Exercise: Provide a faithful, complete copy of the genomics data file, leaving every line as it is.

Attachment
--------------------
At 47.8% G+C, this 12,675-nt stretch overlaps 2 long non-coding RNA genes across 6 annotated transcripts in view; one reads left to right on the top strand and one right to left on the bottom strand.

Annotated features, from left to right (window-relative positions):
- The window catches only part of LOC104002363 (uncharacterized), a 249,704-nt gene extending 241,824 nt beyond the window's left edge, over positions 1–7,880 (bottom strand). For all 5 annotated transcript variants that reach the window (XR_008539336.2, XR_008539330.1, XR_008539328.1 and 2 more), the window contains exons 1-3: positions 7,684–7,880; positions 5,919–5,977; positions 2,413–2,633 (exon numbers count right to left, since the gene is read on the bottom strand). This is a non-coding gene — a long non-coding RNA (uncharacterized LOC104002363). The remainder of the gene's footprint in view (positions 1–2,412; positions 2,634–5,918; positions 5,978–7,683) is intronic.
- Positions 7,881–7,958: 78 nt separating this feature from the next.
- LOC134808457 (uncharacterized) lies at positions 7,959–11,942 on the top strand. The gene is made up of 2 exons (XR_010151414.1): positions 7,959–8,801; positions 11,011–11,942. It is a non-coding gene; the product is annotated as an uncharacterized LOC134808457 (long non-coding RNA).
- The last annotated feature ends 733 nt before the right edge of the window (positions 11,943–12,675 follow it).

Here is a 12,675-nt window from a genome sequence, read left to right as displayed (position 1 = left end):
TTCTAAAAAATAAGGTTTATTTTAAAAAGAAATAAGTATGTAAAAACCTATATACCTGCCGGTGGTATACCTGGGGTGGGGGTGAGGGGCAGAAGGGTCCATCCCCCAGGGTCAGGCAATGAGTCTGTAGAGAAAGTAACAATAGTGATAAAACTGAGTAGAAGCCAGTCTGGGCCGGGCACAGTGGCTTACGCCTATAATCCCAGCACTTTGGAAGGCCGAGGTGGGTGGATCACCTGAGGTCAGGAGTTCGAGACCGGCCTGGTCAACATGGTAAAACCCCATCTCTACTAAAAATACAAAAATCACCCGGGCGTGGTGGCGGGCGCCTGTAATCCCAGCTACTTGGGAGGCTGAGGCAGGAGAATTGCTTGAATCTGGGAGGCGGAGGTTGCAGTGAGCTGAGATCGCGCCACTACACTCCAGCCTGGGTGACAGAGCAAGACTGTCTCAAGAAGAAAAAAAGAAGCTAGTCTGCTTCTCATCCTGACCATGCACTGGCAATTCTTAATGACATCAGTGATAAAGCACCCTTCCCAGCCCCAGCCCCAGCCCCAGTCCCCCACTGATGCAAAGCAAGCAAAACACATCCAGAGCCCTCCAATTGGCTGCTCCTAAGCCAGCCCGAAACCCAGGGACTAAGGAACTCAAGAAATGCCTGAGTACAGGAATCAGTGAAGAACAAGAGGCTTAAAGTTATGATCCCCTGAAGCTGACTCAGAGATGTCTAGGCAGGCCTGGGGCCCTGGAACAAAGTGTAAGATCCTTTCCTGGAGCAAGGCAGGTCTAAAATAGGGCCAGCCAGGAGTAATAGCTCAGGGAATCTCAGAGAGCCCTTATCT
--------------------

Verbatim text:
At 47.8% G+C, this 12,675-nt stretch overlaps 2 long non-coding RNA genes across 6 annotated transcripts in view; one reads left to right on the top strand and one right to left on the bottom strand.

Annotated features, from left to right (window-relative positions):
- The window catches only part of LOC104002363 (uncharacterized), a 249,704-nt gene extending 241,824 nt beyond the window's left edge, over positions 1–7,880 (bottom strand). For all 5 annotated transcript variants that reach the window (XR_008539336.2, XR_008539330.1, XR_008539328.1 and 2 more), the window contains exons 1-3: positions 7,684–7,880; positions 5,919–5,977; positions 2,413–2,633 (exon numbers count right to left, since the gene is read on the bottom strand). This is a non-coding gene — a long non-coding RNA (uncharacterized LOC104002363). The remainder of the gene's footprint in view (positions 1–2,412; positions 2,634–5,918; positions 5,978–7,683) is intronic.
- Positions 7,881–7,958: 78 nt separating this feature from the next.
- LOC134808457 (uncharacterized) lies at positions 7,959–11,942 on the top strand. The gene is made up of 2 exons (XR_010151414.1): positions 7,959–8,801; positions 11,011–11,942. It is a non-coding gene; the product is annotated as an uncharacterized LOC134808457 (long non-coding RNA).
- The last annotated feature ends 733 nt before the right edge of the window (positions 11,943–12,675 follow it).

Here is a 12,675-nt window from a genome sequence, read left to right as displayed (position 1 = left end):
TTCTAAAAAATAAGGTTTATTTTAAAAAGAAATAAGTATGTAAAAACCTATATACCTGCCGGTGGTATACCTGGGGTGGGGGTGAGGGGCAGAAGGGTCCATCCCCCAGGGTCAGGCAATGAGTCTGTAGAGAAAGTAACAATAGTGATAAAACTGAGTAGAAGCCAGTCTGGGCCGGGCACAGTGGCTTACGCCTATAATCCCAGCACTTTGGAAGGCCGAGGTGGGTGGATCACCTGAGGTCAGGAGTTCGAGACCGGCCTGGTCAACATGGTAAAACCCCATCTCTACTAAAAATACAAAAATCACCCGGGCGTGGTGGCGGGCGCCTGTAATCCCAGCTACTTGGGAGGCTGAGGCAGGAGAATTGCTTGAATCTGGGAGGCGGAGGTTGCAGTGAGCTGAGATCGCGCCACTACACTCCAGCCTGGGTGACAGAGCAAGACTGTCTCAAGAAGAAAAAAAGAAGCTAGTCTGCTTCTCATCCTGACCATGCACTGGCAATTCTTAATGACATCAGTGATAAAGCACCCTTCCCAGCCCCAGCCCCAGCCCCAGTCCCCCACTGATGCAAAGCAAGCAAAACACATCCAGAGCCCTCCAATTGGCTGCTCCTAAGCCAGCCCGAAACCCAGGGACTAAGGAACTCAAGAAATGCCTGAGTACAGGAATCAGTGAAGAACAAGAGGCTTAAAGTTATGATCCCCTGAAGCTGACTCAGAGATGTCTAGGCAGGCCTGGGGCCCTGGAACAAAGTGTAAGATCCTTTCCTGGAGCAAGGCAGGTCTAAAATAGGGCCAGCCAGGAGTAATAGCTCAGGGAATCTCAGAGAGCCCTTATCT